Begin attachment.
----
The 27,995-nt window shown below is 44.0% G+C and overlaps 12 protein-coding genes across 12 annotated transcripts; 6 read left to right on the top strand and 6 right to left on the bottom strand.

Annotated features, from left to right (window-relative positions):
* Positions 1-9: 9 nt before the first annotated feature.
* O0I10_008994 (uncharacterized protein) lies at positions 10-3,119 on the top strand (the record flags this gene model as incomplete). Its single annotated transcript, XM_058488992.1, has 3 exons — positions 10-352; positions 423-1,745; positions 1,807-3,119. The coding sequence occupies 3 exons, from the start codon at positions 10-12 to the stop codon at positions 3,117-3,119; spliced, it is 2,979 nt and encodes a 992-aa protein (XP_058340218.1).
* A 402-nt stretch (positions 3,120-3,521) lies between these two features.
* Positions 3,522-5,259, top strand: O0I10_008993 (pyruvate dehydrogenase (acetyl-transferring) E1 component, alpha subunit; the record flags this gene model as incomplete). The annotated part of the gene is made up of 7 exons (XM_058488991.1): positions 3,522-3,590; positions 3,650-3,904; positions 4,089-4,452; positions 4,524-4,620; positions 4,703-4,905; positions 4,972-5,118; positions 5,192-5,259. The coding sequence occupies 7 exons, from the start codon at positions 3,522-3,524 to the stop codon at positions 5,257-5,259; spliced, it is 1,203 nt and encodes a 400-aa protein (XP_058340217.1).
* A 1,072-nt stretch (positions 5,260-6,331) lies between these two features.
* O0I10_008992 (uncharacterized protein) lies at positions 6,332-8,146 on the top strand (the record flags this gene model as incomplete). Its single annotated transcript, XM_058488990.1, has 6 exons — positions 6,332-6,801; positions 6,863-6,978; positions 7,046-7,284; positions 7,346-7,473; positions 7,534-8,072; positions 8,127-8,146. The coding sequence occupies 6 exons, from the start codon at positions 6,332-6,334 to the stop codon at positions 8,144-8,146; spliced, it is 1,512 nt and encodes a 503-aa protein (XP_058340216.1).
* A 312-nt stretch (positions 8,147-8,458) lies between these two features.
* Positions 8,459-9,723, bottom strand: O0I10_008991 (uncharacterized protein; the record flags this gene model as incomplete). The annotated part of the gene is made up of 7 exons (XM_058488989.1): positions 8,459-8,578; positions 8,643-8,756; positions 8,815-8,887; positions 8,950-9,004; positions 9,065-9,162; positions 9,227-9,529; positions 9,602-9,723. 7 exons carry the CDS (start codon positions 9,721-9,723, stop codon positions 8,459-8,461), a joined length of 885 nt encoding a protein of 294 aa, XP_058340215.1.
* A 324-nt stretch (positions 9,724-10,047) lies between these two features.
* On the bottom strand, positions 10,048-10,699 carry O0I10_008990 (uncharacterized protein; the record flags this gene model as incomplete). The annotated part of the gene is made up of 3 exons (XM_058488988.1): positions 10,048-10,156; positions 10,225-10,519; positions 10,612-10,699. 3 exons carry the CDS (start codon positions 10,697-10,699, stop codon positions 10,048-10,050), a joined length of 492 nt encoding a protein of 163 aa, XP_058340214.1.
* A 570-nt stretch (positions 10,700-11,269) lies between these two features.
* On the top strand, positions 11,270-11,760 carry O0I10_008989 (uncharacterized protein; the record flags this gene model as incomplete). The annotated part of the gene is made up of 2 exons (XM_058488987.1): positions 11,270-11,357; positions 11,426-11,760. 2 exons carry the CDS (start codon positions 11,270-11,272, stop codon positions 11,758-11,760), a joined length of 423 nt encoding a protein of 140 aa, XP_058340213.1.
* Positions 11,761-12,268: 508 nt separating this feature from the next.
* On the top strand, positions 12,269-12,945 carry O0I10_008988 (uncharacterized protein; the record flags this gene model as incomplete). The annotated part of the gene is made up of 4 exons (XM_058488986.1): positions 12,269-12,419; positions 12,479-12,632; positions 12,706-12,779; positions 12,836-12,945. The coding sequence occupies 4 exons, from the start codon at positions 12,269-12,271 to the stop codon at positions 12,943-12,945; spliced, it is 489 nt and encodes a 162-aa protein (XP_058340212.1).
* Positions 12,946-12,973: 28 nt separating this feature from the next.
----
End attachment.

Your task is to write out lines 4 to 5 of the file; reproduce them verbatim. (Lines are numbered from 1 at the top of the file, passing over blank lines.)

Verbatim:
* O0I10_008994 (uncharacterized protein) lies at positions 10-3,119 on the top strand (the record flags this gene model as incomplete). Its single annotated transcript, XM_058488992.1, has 3 exons — positions 10-352; positions 423-1,745; positions 1,807-3,119. The coding sequence occupies 3 exons, from the start codon at positions 10-12 to the stop codon at positions 3,117-3,119; spliced, it is 2,979 nt and encodes a 992-aa protein (XP_058340218.1).
* A 402-nt stretch (positions 3,120-3,521) lies between these two features.